Read more about the campaign here.

A psychologist and co-founder of a mental health NGO called Customize Cognition, Ritika forayed into the space of menstrual health and hygiene, sexual and reproductive healthcare and rights and gender equality as an MHM Fellow with YKA. She says, “The experience of working on MHM/SRHR and gender equality has been an enriching and eye-opening experience. I have learned what’s beneath the surface of the issue, be it awareness, lack of resources or disregard for trans men, who also menstruate.”

The Transmen-ses campaign aims to tackle the issue of silence and disregard for trans men’s menstruation needs, by mobilising gender sensitive health professionals and gender neutral restrooms in Lucknow.

Read more about the campaign here.

A Computer Science engineer by education, Nitisha started her career in the corporate sector, before realising she wanted to work in the development and social justice space. Since then, she has worked with Teach For India and Care India and is from the founding batch of Indian School of Development Management (ISDM), a one of its kind organisation creating leaders for the development sector through its experiential learning post graduate program.

As a Youth Ki Awaaz Menstrual Health Fellow, Nitisha has started Let’s Talk Period, a campaign to mobilise young people to switch to sustainable period products. She says, “80 lakh women in Delhi use non-biodegradable sanitary products, generate 3000 tonnes of menstrual waste, that takes 500-800 years to decompose; which in turn contributes to the health issues of all menstruators, increased burden of waste management on the city and harmful living environment for all citizens.

Let’s Talk Period aims to change this by

Find out more about her campaign here.

Share your details to download the report.

We promise not to spam or send irrelevant information.

A former Assistant Secretary with the Ministry of Women and Child Development in West Bengal for three months, Lakshmi Bhavya has been championing the cause of menstrual hygiene in her district. By associating herself with the Lalana Campaign, a holistic menstrual hygiene awareness campaign which is conducted by the Anahat NGO, Lakshmi has been slowly breaking taboos when it comes to periods and menstrual hygiene.

A Gender Rights Activist working with the tribal and marginalized communities in india, Srilekha is a PhD scholar working on understanding body and sexuality among tribal girls, to fill the gaps in research around indigenous women and their stories. Srilekha has worked extensively at the grassroots level with community based organisations, through several advocacy initiatives around Gender, Mental Health, Menstrual Hygiene and Sexual and Reproductive Health Rights (SRHR) for the indigenous in Jharkhand, over the last 6 years.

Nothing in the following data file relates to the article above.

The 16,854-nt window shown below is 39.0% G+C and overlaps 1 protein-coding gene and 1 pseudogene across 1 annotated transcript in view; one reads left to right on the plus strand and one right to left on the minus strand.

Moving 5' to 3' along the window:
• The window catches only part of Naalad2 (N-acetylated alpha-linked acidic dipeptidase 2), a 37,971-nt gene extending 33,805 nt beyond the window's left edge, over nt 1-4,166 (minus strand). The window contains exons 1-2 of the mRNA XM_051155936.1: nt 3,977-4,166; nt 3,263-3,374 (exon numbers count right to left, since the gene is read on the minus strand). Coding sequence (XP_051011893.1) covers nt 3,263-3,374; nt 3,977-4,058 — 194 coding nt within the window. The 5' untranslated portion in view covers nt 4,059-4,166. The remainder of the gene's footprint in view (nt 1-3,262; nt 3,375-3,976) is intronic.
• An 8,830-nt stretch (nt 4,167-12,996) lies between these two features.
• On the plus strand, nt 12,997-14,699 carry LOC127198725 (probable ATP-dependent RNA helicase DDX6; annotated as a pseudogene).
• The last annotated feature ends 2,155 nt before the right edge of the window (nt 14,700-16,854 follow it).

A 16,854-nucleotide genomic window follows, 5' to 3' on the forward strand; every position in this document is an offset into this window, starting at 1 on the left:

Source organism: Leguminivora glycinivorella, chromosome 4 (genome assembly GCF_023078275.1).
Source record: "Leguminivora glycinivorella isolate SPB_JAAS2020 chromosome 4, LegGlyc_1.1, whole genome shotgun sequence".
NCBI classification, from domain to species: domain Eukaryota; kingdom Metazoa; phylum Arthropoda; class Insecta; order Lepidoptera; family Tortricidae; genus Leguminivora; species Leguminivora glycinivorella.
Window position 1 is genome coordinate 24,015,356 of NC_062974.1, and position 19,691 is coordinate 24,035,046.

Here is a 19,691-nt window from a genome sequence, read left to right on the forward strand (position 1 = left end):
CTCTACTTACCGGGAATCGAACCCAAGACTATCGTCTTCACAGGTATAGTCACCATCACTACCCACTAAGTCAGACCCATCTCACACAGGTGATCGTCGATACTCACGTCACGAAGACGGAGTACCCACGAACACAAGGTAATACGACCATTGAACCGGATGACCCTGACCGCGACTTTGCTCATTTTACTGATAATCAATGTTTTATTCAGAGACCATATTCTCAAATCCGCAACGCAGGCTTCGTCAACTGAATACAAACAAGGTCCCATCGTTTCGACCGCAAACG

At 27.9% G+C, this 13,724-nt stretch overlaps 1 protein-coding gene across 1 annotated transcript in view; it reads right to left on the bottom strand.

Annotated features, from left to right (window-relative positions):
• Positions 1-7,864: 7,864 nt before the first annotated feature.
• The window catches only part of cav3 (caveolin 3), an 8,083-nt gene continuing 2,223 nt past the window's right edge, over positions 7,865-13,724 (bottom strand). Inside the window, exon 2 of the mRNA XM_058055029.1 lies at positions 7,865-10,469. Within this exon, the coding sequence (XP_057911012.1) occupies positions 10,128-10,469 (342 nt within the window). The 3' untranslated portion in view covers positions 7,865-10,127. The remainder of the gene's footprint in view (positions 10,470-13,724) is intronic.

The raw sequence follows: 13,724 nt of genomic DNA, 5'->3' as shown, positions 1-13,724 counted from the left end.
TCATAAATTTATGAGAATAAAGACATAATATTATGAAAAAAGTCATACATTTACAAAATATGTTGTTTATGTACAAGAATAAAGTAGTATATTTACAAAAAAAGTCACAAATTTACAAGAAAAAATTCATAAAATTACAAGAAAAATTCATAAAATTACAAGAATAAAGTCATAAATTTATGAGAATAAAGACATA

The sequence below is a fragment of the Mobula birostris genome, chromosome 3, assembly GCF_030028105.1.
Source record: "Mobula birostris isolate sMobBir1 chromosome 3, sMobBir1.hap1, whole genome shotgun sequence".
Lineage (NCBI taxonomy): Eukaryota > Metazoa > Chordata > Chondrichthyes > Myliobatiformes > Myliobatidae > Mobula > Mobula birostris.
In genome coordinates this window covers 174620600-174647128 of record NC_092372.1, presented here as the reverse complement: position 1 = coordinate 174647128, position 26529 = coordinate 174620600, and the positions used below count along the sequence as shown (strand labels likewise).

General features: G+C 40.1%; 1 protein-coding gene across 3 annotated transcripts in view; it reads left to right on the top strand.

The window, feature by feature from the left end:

Srilekha has also contributed to sustainable livelihood projects and legal aid programs for survivors of sex trafficking. She has been conducting research based programs on maternal health, mental health, gender based violence, sex and sexuality. Her interest lies in conducting workshops for young people on life skills, feminism, gender and sexuality, trauma, resilience and interpersonal relationships.

A Guwahati-based college student pursuing her Masters in Tata Institute of Social Sciences, Bidisha started the #BleedwithDignity campaign on the technology platform, demanding that the Government of Assam install
biodegradable sanitary pad vending machines in all government schools across the state. Her petition on has already gathered support from over 90000 people and continues to grow.

Bidisha was selected in’s flagship program ‘She Creates Change’ having run successful online advocacy
campaigns, which were widely recognised. Through the #BleedwithDignity campaign; she organised and celebrated World Menstrual Hygiene Day, 2019 in Guwahati, Assam by hosting a wall mural by collaborating with local organisations. The initiative was widely covered by national and local media, and the mural was later inaugurated by the event’s chief guest Commissioner of Guwahati Municipal Corporation (GMC) Debeswar Malakar, IAS.

Sign up for the Youth Ki Awaaz Prime Ministerial Brief below